• It can affect boys and adult men in addition to women, and
  • Slow recovery and relapses are frequent if a tumor is not identified.

The antibodies associated with this syndrome are directed to cell surface epitopes present in assembled NR1 and NR2 subunits (NR1/NR2 heteromers) of the NMDA receptor. Thus, the technique to detect these antibodies is immunocytochemistry on cells transfected with NR1 and NR2 subunits. These antibodies should not be confused with other antibodies against NR2 subunits of the NMDA receptors that in general have poor syndrome specificity. The latter antibodies are usually identified by immunoblot techniques.

Why Is It Important To Study These Disorders?

In addition to the encephalitis associated with antibodies to NMDA receptors, there are additional encephalitides that occur in association with antibodies to other cell surface antigens and clinical syndromes. For most, the cell surface antigens are pending characterization. The importance of studying these disorders rests on the following facts:

  • They affect patients of all ages, including children.
  • The associated tumors can be atypical, such as teratoma or thymoma among others, which are infrequently involved in classical paraneoplastic syndromes.
  • The tumors can be benign or malignant.
  • The associated neurological syndromes are more responsive to immunotherapy than the paraneoplastic syndromes related with antibodies to intracellular antigens.
  • Similar disorders and immune responses can occur in patients without cancer. In this respect the scenario is similar to antibody-mediated syndromes of the neuromuscular synapse, such as the Lambert-Eaton myasthenic syndrome or myasthenia gravis.
  • The neurological symptoms may relapse if the disorder is not recognized. In all, the study of encephalitides associated with antibodies to cell surface antigens provides a link between immunologic processes and neuronal events involved in memory, cognition, seizures, and neuronal degeneration.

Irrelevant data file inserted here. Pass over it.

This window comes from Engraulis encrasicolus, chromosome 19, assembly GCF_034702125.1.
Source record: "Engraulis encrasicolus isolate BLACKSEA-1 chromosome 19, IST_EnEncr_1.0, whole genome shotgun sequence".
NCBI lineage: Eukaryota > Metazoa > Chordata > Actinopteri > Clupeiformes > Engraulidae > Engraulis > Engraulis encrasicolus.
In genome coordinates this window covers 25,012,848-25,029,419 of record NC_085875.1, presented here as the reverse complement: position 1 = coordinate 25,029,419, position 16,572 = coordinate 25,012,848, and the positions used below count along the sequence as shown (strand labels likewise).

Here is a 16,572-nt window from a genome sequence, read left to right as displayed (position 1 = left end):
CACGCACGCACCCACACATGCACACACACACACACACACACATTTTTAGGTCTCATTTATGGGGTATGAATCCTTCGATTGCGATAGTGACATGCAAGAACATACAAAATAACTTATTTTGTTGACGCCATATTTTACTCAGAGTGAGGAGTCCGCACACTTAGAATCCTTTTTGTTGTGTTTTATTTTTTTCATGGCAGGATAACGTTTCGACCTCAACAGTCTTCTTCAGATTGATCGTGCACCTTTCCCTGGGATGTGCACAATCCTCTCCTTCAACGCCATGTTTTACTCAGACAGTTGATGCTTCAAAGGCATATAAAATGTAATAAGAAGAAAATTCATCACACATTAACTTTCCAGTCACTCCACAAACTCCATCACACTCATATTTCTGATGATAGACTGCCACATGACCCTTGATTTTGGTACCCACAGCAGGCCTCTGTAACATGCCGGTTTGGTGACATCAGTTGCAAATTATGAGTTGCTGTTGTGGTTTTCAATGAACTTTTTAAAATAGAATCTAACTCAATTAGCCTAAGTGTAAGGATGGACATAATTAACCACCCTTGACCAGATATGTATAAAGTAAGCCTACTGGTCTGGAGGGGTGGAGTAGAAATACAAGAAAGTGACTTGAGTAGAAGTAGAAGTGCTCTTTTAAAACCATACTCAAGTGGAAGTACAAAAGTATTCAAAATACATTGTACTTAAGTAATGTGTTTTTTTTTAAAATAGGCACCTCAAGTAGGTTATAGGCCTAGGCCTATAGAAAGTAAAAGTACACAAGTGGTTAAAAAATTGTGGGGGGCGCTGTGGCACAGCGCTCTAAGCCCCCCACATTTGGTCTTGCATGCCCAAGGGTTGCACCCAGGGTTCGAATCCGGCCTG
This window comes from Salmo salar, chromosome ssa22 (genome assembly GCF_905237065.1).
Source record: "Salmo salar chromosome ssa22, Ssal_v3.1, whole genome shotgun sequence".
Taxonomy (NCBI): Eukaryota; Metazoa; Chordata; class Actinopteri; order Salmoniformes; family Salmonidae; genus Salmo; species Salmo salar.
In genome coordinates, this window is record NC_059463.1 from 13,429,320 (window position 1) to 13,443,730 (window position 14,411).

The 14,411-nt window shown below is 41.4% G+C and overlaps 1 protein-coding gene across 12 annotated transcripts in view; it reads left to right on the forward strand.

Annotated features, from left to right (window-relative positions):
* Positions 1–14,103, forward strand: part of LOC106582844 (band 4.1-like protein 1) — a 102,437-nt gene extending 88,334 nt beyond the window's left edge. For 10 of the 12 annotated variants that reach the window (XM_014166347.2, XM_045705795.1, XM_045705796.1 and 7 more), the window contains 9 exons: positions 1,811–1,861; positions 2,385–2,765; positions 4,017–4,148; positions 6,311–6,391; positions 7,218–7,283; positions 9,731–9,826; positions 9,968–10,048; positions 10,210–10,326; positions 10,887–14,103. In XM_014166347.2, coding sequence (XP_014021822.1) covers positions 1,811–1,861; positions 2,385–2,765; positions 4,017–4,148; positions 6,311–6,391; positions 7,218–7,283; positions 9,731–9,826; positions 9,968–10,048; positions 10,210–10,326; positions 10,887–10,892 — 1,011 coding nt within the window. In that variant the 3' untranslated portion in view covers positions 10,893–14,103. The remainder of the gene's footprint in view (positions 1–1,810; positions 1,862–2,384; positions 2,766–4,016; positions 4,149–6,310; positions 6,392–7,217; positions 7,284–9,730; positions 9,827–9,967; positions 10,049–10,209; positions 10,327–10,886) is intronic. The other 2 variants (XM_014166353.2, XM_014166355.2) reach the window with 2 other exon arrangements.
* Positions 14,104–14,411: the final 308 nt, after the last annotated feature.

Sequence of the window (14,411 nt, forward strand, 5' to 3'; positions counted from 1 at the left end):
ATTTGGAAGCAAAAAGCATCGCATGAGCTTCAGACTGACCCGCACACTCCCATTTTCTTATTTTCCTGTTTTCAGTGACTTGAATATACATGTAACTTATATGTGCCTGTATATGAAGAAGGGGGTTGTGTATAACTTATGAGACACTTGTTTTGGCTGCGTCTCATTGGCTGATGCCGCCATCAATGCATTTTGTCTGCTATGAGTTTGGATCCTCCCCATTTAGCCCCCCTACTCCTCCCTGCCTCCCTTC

1. Tuzun E, Dalmau J. Limbic encephalitis and variants: classification, diagnosis and treatment. Neurologist 2007;13:261-271.
  2. Graus F, Delattre JY, Antoine JC, et al. Recommended diagnostic criteria for paraneoplastic neurological syndromes. J Neurol Neurosurg Psychiatry 2004;75:1135-1140.
  3. Ances BM, Vitaliani R, Taylor RA, et al. Treatment-responsive limbic encephalitis identified by neuropil antibodies: MRI and PET correlates. Brain 2005;128:1764-1777.
  4. Bataller L, Kleopa KA, Wu GF, Rossi JE, Rosenfeld MR, Dalmau J. Autoimmune limbic encephalitis in 39 patients: immunophenotypes and outcomes. J Neurol Neurosurg Psychiatry 2007;78:381-385.
  5. Dalmau J, Tuzun E, Wu HY, et al. Paraneoplastic anti-N-methyl-D-aspartate receptor encephalitis associated with ovarian teratoma. Ann Neurol 2007;61:25-36.
  6. Iizuka T, Sakai F, Ide T, et al. Anti-NMDA receptor encephalitis in Japan. Long-term outcome without tumor removal. Neurology, in press. Epub 2007, Sept 26. DOI 10.1212/01.wnl.0000278388.90370.c3

Author Disclosure

Disclosure: Dr. Dalmau has received personal compensation as a speaker for Athena Diagnostics.